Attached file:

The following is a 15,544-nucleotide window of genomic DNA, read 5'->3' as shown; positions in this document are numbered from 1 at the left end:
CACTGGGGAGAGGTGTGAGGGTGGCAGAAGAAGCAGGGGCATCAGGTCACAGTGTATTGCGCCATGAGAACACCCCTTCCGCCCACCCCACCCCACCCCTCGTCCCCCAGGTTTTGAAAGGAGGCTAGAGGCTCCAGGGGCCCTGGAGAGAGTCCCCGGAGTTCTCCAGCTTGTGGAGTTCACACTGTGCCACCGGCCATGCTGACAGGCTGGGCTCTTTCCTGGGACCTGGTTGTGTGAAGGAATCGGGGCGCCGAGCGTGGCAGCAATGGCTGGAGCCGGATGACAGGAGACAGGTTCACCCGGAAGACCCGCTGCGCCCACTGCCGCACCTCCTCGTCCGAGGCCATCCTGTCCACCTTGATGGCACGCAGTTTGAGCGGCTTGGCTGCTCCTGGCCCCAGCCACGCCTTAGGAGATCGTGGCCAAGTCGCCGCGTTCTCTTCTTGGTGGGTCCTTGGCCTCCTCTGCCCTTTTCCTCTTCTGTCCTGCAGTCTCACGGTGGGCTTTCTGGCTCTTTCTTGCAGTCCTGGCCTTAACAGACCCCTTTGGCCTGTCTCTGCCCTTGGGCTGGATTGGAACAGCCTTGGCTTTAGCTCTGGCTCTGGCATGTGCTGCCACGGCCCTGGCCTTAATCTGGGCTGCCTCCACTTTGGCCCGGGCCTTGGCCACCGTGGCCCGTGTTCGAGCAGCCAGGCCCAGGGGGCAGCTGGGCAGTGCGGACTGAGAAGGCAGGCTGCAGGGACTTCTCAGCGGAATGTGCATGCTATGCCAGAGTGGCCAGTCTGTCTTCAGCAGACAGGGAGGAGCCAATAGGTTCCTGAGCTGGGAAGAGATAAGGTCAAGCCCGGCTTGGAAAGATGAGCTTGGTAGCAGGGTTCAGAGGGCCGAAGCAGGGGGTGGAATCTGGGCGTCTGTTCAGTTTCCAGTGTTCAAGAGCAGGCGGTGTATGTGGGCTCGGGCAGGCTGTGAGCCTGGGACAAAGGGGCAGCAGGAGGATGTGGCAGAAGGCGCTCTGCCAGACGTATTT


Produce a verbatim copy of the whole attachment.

The following is a 15,544-nucleotide window of genomic DNA, read 5'->3' as shown; positions in this document are numbered from 1 at the left end:
CACTGGGGAGAGGTGTGAGGGTGGCAGAAGAAGCAGGGGCATCAGGTCACAGTGTATTGCGCCATGAGAACACCCCTTCCGCCCACCCCACCCCACCCCTCGTCCCCCAGGTTTTGAAAGGAGGCTAGAGGCTCCAGGGGCCCTGGAGAGAGTCCCCGGAGTTCTCCAGCTTGTGGAGTTCACACTGTGCCACCGGCCATGCTGACAGGCTGGGCTCTTTCCTGGGACCTGGTTGTGTGAAGGAATCGGGGCGCCGAGCGTGGCAGCAATGGCTGGAGCCGGATGACAGGAGACAGGTTCACCCGGAAGACCCGCTGCGCCCACTGCCGCACCTCCTCGTCCGAGGCCATCCTGTCCACCTTGATGGCACGCAGTTTGAGCGGCTTGGCTGCTCCTGGCCCCAGCCACGCCTTAGGAGATCGTGGCCAAGTCGCCGCGTTCTCTTCTTGGTGGGTCCTTGGCCTCCTCTGCCCTTTTCCTCTTCTGTCCTGCAGTCTCACGGTGGGCTTTCTGGCTCTTTCTTGCAGTCCTGGCCTTAACAGACCCCTTTGGCCTGTCTCTGCCCTTGGGCTGGATTGGAACAGCCTTGGCTTTAGCTCTGGCTCTGGCATGTGCTGCCACGGCCCTGGCCTTAATCTGGGCTGCCTCCACTTTGGCCCGGGCCTTGGCCACCGTGGCCCGTGTTCGAGCAGCCAGGCCCAGGGGGCAGCTGGGCAGTGCGGACTGAGAAGGCAGGCTGCAGGGACTTCTCAGCGGAATGTGCATGCTATGCCAGAGTGGCCAGTCTGTCTTCAGCAGACAGGGAGGAGCCAATAGGTTCCTGAGCTGGGAAGAGATAAGGTCAAGCCCGGCTTGGAAAGATGAGCTTGGTAGCAGGGTTCAGAGGGCCGAAGCAGGGGGTGGAATCTGGGCGTCTGTTCAGTTTCCAGTGTTCAAGAGCAGGCGGTGTATGTGGGCTCGGGCAGGCTGTGAGCCTGGGACAAAGGGGCAGCAGGAGGATGTGGCAGAAGGCGCTCTGCCAGACGTATTT